Plans in Iraq call for flexibility

November 22, 2008 

Notes from the week that was in Baghdad, where Bee staff writer Adam Ashton is on a two-month assignment for McClatchy Newspapers:

L esson No. 1 of reporting in Baghdad: Be patient, don't count on anything.

I've heard this from many reporters who've been here. Some things just aren't in your control.

Appointments get canceled. You can't get a source on the phone. You can't really leave the compound on your own.

Tuesday, we made a run for a noon news conference in the Green Zone. Our security adviser with the special badge that gets you in the zone the easy way had to be someplace else.

We took another route that leads to the main entrance used by Iraqis.

But the road, Abu Nawas Street, was closed by the military.

So much for that.

One of our staffers often says the Arabic phrase "inshallah" when we talk about plans and appointments. It means "God willing," as in, "We'll do this interview and write this story tomorrow, inshallah."

I've started to think that way when making my own reporting plans because something almost certainly will come up to change them.

Abu Nawas was interesting. It follows the Tigris River, mixing lots of street commerce with rubble and vacant buildings.

The message didn't quite match the setting.

Earlier this week, I went to a sort of news conference at the new U.S. Embassy in Baghdad. For those back in the San Joaquin Valley, it looks a little like a fortified UC Merced with big, government buildings surrounded by blast walls and armed guards. (No photos allowed.)

Two senior U.S. government officials gave their take on the security pact approved by Iraq's Cabinet and setting a course for the withdrawal of U.S. forces by Dec. 31, 2011. A second, related agreement defines Iraqi and American interactions on a slate of issues, such as trade, technology and health care. It's up to Iraq's parliament to decide whether to accept it.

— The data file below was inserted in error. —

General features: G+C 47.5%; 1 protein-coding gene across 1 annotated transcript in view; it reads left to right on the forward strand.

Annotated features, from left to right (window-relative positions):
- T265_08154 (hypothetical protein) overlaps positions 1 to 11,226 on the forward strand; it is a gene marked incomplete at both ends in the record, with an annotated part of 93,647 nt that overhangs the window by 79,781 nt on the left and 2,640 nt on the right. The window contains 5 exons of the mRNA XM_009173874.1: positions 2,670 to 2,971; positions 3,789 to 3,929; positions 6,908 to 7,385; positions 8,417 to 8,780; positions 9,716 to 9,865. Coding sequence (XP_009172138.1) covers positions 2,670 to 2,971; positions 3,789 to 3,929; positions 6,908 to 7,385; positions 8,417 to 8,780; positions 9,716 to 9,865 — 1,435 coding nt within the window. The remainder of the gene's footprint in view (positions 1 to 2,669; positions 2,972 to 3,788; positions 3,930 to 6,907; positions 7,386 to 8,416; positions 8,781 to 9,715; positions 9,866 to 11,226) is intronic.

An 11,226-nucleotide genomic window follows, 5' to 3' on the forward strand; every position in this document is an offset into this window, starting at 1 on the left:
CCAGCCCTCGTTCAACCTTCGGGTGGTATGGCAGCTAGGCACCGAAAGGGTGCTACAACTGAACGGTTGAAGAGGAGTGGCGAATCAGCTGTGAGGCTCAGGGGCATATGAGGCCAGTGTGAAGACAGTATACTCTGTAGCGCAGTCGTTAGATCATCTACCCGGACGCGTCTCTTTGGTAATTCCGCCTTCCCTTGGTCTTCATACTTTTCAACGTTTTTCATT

One of the officials said Americans would have no legal justification to be in the country past that date, meaning the pact would have to be renegotiated for foreign soldiers and contractors to stay.

"Its validity ends unless there is an extension," one of the officials said.

That deadline is a key point for Iraqi politicians. They don't want to be seen as approving a deal that sanctions the indefinite presence of Americans in their country.

It was just odd to contemplate that exit while sitting in a new, $592 million embassy.

So you thought you were passionate about now President-elect Barack Obama and Sen. John McCain.

Iraqis are watching every twist and turn in a debate over whether to approve a treaty that calls for the withdrawal of American soldiers and gives Iraqis more control over U.S. military operations.

Passions over the pact led to a scuffle this week in Iraq's parliament, which resulted in the foreign minister's guards pushing away a member of parliament who was causing a ruckus.

That parliament member, Ahmed al-Massoudi, called the altercation an "attack." He belongs to a party tied to radical cleric Muqtada al-Sadr.

The Sadrists are calling for demonstrations against the treaty. His supporters have implied they'd raise arms against Americans if the deal goes through.

Parliament was nearly as exciting, with Sadrists trying to shout loud enough to block a reading of the treaty.

I went out to 14th Ramadan Street, a commercial strip in Baghdad's Mansour district, to ask Iraqis what they thought about the agreement. Everyone had an opinion, and they were generally skeptical about the motives of their representatives, not to mention doubtful that Americans would leave the country by 2012.

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